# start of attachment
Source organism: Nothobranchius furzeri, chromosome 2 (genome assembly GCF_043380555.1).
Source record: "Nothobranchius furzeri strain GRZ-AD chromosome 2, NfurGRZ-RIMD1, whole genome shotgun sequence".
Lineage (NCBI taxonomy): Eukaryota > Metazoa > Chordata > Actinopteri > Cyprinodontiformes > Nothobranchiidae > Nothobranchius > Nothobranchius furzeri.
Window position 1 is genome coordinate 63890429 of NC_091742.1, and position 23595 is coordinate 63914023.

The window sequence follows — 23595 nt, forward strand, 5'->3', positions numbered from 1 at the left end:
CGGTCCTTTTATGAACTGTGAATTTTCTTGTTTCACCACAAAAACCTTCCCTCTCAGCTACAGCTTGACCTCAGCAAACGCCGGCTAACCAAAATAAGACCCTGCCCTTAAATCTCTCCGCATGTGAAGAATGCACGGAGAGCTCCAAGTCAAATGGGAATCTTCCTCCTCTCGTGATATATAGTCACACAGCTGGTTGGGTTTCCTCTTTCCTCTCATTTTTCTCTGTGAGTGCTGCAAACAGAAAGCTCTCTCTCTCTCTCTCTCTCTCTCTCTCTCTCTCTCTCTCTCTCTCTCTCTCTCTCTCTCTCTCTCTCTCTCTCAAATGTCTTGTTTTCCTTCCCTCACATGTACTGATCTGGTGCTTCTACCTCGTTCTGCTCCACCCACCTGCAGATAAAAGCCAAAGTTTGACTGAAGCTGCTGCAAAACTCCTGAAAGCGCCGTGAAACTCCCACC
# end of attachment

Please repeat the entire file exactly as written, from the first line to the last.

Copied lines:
Source organism: Nothobranchius furzeri, chromosome 2 (genome assembly GCF_043380555.1).
Source record: "Nothobranchius furzeri strain GRZ-AD chromosome 2, NfurGRZ-RIMD1, whole genome shotgun sequence".
Lineage (NCBI taxonomy): Eukaryota > Metazoa > Chordata > Actinopteri > Cyprinodontiformes > Nothobranchiidae > Nothobranchius > Nothobranchius furzeri.
Window position 1 is genome coordinate 63890429 of NC_091742.1, and position 23595 is coordinate 63914023.

The window sequence follows — 23595 nt, forward strand, 5'->3', positions numbered from 1 at the left end:
CGGTCCTTTTATGAACTGTGAATTTTCTTGTTTCACCACAAAAACCTTCCCTCTCAGCTACAGCTTGACCTCAGCAAACGCCGGCTAACCAAAATAAGACCCTGCCCTTAAATCTCTCCGCATGTGAAGAATGCACGGAGAGCTCCAAGTCAAATGGGAATCTTCCTCCTCTCGTGATATATAGTCACACAGCTGGTTGGGTTTCCTCTTTCCTCTCATTTTTCTCTGTGAGTGCTGCAAACAGAAAGCTCTCTCTCTCTCTCTCTCTCTCTCTCTCTCTCTCTCTCTCTCTCTCTCTCTCTCTCTCTCTCTCTCTCTCTCTCAAATGTCTTGTTTTCCTTCCCTCACATGTACTGATCTGGTGCTTCTACCTCGTTCTGCTCCACCCACCTGCAGATAAAAGCCAAAGTTTGACTGAAGCTGCTGCAAAACTCCTGAAAGCGCCGTGAAACTCCCACC